My City in 100 Words

Professor hosting event for Spanish students; three catagories for all



My city in 100 words is meant for students to dig a little deeper about their views of places.


The School of Languages, Cultures and Race is hosting a creative writing competition through their Spanish Program titled “Mi Ciudad en 100 Palabras” (My City in 100 Words).

The competition gives an opportunity for students to write expressively in Spanish about something personal that reminds them of a city they have visited or lived in.

I have seen competitions like this in Latin America, said Vilma Navarro-Daniels, the assistant director of Undergraduate Studies and Marianna M. and Donald S. Matteson Distinguished Professor of Spanish and American Studies and Culture.

Her country of Chile has two competitions, one for Santiago and one for Valparaíso. She said she doesn’t know why we shouldn’t have a contest like that here.

“It’s only a hundred words or less,” Navarro-Daniels said. “It could be a sentence very well, creatively written. Some people are very poetic and can imagine and translate those images into words.”

The competition is for students throughout the Spanish program, from the 100 level to the 400 level. Submissions will be sorted into three evaluation categories — elementary, intermediate and advanced — based on Spanish classes students have passed and are currently taking.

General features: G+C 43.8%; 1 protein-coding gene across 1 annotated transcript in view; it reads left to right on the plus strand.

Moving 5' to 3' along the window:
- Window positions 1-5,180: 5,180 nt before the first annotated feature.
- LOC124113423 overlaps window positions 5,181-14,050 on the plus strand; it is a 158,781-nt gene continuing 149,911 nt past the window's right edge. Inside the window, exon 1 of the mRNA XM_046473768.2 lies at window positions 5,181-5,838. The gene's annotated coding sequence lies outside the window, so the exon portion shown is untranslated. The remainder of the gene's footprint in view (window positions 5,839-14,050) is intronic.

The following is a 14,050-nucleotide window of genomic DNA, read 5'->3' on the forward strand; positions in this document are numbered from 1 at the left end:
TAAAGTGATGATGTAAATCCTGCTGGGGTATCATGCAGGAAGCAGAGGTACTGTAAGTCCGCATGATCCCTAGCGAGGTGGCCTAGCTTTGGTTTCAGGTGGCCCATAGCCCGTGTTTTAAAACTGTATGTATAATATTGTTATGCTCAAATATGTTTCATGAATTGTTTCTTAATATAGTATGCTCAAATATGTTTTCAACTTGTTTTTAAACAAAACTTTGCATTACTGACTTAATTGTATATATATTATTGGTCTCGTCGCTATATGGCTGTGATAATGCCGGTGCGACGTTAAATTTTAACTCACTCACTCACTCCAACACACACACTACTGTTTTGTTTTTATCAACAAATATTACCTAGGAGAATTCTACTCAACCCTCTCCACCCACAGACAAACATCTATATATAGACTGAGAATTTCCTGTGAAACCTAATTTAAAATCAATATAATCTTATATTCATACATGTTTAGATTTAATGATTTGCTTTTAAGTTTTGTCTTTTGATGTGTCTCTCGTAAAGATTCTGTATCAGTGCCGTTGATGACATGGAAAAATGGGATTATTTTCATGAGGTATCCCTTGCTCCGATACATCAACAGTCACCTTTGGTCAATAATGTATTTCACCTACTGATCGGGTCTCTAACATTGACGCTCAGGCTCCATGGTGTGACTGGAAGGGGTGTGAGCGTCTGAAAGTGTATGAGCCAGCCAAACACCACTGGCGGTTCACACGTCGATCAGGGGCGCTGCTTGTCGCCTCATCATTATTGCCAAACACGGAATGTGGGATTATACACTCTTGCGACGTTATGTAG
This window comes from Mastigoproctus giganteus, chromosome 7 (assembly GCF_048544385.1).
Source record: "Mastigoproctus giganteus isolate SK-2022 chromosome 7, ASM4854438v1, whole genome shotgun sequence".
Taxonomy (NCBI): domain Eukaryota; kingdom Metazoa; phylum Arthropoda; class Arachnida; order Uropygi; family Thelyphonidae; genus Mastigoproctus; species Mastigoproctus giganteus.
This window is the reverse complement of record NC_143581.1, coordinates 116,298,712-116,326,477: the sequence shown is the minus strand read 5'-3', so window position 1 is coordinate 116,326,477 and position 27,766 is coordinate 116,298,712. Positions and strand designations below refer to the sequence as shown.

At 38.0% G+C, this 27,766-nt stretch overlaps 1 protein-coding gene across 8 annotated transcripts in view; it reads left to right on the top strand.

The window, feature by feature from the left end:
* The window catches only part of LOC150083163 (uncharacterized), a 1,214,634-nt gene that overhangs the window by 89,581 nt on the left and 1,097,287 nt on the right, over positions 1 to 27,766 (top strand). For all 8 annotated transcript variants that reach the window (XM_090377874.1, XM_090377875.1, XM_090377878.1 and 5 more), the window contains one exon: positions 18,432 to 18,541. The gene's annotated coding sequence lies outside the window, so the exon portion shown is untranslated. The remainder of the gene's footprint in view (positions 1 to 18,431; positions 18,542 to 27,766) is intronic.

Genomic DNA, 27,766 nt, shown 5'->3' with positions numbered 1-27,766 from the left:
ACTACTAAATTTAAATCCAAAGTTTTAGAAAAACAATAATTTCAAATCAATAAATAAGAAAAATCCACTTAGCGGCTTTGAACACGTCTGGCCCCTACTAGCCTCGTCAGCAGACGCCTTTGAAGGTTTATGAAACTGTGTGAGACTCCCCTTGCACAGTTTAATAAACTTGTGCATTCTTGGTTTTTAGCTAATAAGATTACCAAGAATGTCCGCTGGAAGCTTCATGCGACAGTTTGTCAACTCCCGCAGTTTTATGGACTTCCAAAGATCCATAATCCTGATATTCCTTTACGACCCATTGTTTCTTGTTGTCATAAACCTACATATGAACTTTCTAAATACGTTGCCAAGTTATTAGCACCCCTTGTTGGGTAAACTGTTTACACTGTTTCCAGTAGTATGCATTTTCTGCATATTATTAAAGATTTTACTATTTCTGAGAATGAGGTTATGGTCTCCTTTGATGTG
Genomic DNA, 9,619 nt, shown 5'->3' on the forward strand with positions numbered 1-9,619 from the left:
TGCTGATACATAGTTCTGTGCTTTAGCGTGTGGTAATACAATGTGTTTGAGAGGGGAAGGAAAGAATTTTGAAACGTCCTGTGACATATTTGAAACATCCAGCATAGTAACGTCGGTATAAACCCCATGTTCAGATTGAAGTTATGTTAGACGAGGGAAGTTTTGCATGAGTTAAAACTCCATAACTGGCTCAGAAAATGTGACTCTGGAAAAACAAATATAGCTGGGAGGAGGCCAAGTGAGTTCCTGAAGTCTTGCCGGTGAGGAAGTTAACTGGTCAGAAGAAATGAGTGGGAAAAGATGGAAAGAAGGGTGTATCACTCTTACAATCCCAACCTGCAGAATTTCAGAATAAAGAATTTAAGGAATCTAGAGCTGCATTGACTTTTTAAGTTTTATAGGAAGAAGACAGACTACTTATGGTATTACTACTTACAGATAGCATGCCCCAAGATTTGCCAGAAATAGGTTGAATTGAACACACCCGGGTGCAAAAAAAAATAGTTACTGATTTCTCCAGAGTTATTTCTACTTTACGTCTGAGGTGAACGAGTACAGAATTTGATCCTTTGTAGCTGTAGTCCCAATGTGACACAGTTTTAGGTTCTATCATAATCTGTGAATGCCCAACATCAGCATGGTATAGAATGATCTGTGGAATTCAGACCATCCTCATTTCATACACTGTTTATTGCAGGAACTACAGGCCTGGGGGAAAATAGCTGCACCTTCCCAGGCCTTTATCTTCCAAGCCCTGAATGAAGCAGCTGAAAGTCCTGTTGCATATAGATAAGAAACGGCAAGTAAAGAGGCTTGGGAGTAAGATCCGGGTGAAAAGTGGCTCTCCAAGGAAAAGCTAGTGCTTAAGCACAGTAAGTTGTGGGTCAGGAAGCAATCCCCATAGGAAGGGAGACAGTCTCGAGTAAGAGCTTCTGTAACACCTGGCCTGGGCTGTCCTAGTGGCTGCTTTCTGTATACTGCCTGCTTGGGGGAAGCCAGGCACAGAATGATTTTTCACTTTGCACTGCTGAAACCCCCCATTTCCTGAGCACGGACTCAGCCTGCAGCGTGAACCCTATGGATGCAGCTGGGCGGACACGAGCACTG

“Even if you are in 100 level, of course, you are going to make mistakes in the language, but this is not the point,” Navarro-Daniels said.  “The point is to be creative and to be able to create in your second language, which is a challenge.”

Navarro-Daniels will be the only faculty will know what each student has written until the top three are published in The Daily Evergreen. Submissions are given to jurors as blind copies to encourage objectivity. In addition, submissions will be evaluated with a rubric that gives points based on criteria such as creativity, content and writing.

To bring everyone together, Navarro-Daniels asked faculty members and graduate students of the Spanish program to help with execution and judgement of the contest.

With this contest, Navarro-Daniels hopes students will try to step out of their comfort zone and create something meaningful about a city that has made an impact on them

“A special corner, a café,” Navarro-Daniels said. “The lights in the street when you were walking. Maybe that light made you recall an experience that you had when you were a child.”

They are not looking for a description of the city, something that can be found online. They are looking for something more personal. It is my city, MY city in 100 words, Navarro-Daniels said.

Submissions for “Mi Ciudad en 100 Palabras” are being accepted until March 15.